On a whim I went to a talk last year by Cathy Rentzenbrink, author of A Manual for Heartache. I’ve forwarded the email I wrote at the time below. So far it’s stood the acid test of time.
With the benefit of hindsight I’d like to share a quote from the book that strikes me as a fundamental truth.
“A lot of growing up is about learning to hide how you are feeling so you can protect yourself, and then a lot about being really grown up is unpicking all those defensive measures and working out who you actually want to be.”
The only way to do that is to understand your story, whether or not you choose to tell it publicly. Only once you understand your story can you decide what your marketing really ought to communicate.
Communicating some kind of fundamental truth is the highest goal in marketing.
A great email doesn’t have to be deep, spiritual or aspirational. It just has to be fundamentally true for the people you’re writing to.
———- Forwarded message ———-
From: Rob Drummond <firstname.lastname@example.org>
Date: 25 October 2017 at 09:01
Subject: Your story is an (anatomically incorrect) Octopus
The ultimate marketing contradiction
October 25, 2017
There’s a literary festival on in Sheffield at the moment called Off The Shelf. Last night I went to a conversation with Cathy Rentzenbrink, author of A Manual for Heartache. I had no particular reason to go, other than I often find these things unexpected and interesting.
I found the conversation warm, and deeply engaging. I picked up a copy of Cathy’s book afterwards. I’d like to share a few paraphrased passages:
Everyone has a backstory. From the moment of our birth, we are accumulating experiences and those experiences will be many shades of light and dark as we learn the meaning of both joy and pain. Most people have a defining thing – sometimes a death or a loss, but not necessarily – that is a source of grief, and often guilt and shame.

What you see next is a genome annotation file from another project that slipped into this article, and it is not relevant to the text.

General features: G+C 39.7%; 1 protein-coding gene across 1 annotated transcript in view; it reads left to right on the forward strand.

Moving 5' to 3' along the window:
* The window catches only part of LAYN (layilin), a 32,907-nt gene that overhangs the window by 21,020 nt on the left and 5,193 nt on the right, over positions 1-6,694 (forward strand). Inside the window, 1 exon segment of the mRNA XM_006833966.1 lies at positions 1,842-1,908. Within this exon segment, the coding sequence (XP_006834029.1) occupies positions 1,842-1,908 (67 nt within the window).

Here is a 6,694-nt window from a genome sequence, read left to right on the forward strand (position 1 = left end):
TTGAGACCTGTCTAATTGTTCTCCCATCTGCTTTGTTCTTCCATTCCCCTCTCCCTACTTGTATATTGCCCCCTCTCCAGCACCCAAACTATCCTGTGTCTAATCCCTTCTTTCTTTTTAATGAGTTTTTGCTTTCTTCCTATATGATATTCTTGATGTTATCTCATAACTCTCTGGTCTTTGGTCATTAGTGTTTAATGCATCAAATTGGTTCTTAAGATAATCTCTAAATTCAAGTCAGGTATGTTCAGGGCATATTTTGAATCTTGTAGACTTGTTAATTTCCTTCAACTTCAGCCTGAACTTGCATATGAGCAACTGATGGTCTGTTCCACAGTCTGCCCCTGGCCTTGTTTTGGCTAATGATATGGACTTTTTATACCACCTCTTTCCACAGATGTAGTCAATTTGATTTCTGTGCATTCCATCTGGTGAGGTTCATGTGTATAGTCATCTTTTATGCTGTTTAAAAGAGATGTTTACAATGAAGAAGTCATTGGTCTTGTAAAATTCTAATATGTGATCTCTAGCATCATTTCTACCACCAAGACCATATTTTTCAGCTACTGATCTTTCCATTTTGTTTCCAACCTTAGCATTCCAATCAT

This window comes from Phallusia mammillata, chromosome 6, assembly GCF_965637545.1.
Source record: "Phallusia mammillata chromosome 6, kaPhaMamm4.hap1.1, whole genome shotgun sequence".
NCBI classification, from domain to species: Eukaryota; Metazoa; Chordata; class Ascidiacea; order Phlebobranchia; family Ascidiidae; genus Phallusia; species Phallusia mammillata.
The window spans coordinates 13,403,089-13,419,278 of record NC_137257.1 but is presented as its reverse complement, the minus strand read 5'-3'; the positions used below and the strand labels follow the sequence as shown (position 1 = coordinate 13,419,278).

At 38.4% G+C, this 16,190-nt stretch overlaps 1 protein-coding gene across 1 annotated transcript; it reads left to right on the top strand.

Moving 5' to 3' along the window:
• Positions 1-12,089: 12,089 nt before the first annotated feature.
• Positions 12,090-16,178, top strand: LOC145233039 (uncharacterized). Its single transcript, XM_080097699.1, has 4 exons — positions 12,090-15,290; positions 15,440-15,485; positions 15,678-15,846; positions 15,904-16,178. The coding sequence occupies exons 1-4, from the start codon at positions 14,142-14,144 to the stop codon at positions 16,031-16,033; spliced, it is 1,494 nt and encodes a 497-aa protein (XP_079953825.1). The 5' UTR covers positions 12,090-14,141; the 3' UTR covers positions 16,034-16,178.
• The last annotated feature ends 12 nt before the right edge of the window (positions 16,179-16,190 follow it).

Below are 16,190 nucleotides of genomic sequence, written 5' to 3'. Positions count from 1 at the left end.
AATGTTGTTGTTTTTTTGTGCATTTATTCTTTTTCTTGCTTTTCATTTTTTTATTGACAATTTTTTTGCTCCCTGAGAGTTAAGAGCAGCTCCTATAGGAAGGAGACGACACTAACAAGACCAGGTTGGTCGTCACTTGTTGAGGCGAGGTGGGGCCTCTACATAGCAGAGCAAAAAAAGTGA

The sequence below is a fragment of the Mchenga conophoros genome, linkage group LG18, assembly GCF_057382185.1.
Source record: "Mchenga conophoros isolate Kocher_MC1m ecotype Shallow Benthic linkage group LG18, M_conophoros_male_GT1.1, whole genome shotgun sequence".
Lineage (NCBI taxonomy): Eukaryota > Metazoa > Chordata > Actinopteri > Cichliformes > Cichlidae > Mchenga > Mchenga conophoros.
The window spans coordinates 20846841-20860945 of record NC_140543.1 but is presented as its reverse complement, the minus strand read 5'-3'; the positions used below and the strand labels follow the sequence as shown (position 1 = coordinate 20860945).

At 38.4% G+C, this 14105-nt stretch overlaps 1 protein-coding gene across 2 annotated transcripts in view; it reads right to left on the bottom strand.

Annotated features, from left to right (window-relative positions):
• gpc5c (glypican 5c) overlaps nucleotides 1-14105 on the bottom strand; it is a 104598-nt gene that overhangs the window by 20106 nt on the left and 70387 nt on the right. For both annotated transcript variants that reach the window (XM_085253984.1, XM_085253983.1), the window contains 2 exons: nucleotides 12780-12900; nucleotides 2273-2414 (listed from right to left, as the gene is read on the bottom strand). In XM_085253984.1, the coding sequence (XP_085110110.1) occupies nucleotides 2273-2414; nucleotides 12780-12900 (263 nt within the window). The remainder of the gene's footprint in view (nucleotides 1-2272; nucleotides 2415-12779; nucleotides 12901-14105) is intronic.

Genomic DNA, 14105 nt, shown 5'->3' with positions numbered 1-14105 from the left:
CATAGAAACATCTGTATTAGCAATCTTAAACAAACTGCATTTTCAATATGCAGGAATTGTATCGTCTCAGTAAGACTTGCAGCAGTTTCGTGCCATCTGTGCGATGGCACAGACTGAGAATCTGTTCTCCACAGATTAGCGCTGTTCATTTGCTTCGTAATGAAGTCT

I didn’t always know this. I used to think I had a talent for appearing OK and showing a false front to the world was specific to me. I’m glad I now know that I am far from alone in hiding my heartache from other people.
For us to truly know one another we must share our heartache. This is hard to do. It’s exposing, and we are frightened of revealing too much about ourselves. We all feel a desire to be understood that runs alongside a fear that no one will care. We worry that if people knew what we were really like, they’d run away.
I think of my story as an octopus. All those tentacles, wriggling around, some fatter than others, some newer than others… (It’s not an anatomically correct octopus, obviously.)
How are you going to tame it? Because tame it we must, as best we can. This is the danger of an untold story: it festers within, causing all sorts of problems.
The sentence hat really caught my attention was:
“We all feel a desire to be understood that runs alongside a fear that no one will care.”
I think that illustrates the contradiction at the heart of storytelling, and even marketing. We want people to understand our value, but we’re scared of being judged. We fret that nobody will care.
I’ll be talking more about this contradiction – and how to overcome it – at the first Big Story Workshop. You need to book by Friday for the best price.
(Note: the Big Story Workshop came and went in January. I’m slowly getting round to arranging another. You can read the event feedback on that page.)